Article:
Diagnosing and Changing Organizational Culture: Based on the Competing Values Framework

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John Wiley & Sons, Jan 7, 2011 - Business & Economics - 256 pages
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Diagnosing and Changing Organizational Culture provides a framework, a sense-making tool, a set of systematic steps, and a methodology for helping managers and their organizations carefully analyze and alter their fundamental culture. Authors, Cameron and Quinn focus on the methods and mechanisms that are available to help managers and change agents transform the most fundamental elements of their organizations. The authors also provide instruments to help individuals guide the change process at the most basic level—culture. Diagnosing and Changing Organizational Culture offers a systematic strategy for internal or external change agents to facilitate foundational change that in turn makes it possible to support and supplement other kinds of change initiatives.

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I have used this book as a resource in combining an OCAI with a Stakeholder Analysis and SWOT Analysis as a means of moving a group toward change. It is best read and used right after the reading. I referred back to it many times as I became more used to the instrument described in the book. Hard to get the forms to do the task but there is help at OCAI-online.com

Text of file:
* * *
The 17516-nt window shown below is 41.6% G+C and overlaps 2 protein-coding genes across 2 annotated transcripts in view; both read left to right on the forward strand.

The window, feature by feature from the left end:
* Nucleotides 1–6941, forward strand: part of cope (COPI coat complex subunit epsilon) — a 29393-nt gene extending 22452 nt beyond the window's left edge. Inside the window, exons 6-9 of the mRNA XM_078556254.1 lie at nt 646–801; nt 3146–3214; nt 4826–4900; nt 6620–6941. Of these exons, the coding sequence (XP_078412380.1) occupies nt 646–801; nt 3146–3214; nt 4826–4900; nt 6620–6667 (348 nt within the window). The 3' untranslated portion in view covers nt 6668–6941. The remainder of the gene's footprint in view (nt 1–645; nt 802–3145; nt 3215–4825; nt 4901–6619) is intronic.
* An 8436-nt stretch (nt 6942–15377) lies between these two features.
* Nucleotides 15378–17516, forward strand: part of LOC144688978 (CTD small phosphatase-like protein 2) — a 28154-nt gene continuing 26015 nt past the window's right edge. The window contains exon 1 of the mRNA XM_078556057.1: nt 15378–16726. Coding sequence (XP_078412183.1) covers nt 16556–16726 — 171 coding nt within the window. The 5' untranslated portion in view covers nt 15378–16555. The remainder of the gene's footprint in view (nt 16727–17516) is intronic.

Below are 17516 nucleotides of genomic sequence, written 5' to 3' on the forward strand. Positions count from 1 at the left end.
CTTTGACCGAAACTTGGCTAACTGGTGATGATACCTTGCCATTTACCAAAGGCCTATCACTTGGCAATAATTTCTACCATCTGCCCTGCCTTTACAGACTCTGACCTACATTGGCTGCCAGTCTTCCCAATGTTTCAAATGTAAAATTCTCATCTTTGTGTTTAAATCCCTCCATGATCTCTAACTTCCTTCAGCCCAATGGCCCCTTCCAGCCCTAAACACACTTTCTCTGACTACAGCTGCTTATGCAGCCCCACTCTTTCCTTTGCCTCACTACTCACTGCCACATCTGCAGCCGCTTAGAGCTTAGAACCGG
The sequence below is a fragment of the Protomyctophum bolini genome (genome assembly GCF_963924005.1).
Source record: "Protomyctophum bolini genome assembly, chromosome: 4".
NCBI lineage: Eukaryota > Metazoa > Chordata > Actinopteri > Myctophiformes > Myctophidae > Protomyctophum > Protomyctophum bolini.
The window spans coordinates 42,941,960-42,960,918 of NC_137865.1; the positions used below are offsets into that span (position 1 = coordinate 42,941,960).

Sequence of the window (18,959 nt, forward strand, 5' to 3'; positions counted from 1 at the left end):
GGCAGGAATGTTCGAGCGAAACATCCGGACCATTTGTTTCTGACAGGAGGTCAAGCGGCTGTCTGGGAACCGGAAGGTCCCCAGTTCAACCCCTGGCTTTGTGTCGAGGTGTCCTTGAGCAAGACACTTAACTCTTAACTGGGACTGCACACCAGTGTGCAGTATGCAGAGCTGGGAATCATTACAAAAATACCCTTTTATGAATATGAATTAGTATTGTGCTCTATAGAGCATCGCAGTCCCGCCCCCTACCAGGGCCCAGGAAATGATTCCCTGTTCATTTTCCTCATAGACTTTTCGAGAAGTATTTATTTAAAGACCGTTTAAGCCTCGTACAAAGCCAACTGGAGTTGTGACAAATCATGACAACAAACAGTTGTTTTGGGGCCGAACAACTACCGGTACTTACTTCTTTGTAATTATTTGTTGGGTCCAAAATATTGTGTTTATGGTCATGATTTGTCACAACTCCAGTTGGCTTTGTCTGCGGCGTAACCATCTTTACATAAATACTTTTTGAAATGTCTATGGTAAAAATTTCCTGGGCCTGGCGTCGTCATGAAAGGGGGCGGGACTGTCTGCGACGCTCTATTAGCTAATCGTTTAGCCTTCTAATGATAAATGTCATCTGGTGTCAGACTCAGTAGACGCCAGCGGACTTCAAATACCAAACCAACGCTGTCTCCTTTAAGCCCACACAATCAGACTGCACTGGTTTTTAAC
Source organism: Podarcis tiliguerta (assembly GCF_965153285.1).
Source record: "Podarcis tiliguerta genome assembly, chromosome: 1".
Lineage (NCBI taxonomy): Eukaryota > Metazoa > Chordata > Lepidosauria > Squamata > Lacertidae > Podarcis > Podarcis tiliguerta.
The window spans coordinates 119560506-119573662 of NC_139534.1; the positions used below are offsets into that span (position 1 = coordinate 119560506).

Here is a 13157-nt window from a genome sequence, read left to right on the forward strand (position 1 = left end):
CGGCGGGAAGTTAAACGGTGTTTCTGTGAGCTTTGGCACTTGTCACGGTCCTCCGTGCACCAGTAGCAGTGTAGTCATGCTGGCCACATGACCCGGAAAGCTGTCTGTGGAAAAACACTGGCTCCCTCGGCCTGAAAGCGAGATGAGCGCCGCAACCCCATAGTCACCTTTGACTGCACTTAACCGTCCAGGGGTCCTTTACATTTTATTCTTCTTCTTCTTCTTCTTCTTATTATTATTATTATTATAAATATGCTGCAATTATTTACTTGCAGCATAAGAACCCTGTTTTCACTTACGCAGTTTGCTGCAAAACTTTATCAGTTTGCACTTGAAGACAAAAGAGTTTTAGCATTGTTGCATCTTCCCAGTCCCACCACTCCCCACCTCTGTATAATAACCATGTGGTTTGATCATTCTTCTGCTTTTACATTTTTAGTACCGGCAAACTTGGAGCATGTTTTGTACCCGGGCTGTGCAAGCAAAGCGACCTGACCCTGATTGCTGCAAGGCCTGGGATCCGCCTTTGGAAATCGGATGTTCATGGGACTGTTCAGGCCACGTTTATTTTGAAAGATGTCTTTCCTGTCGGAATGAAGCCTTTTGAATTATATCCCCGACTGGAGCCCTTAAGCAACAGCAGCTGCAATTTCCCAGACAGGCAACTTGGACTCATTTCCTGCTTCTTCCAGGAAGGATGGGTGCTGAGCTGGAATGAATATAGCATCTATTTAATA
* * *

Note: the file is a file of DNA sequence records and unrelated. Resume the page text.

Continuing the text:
This book and tool are best used to stimulate discussion and then subsequent action on the part of the group being assessed. (arsttn@gmail.com)

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This was my first introduction to the competing values framework. The book goes in great detail to explain the paradigms of politics, context and substance, as also the premise and practice of the Adhocracy Culture in project based organisations. I have read several books on organisational culture, what it involves, how to intervene, what to look out for and so on, although, most such works seem to somewhat romanticise with the idea of company rituals and dispositions. I found that in this book, although there are mentions and references that still provide the much desirable judgemental views of the authors, but such judgements are articulated much more objectively, if compared to many others. 

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About the author (2011)

Kim S. Cameron is professor of management and organization at the Ross School of Business at the University of Michigan and professor of higher education in the School of Education at the University of Michigan.

Robert E. Quinn holds the Margaret Elliot Tracey Collegiate Professorship at the University of Michigan and serves on the organization and management faculty at the Ross School of Business at the University of Michigan.

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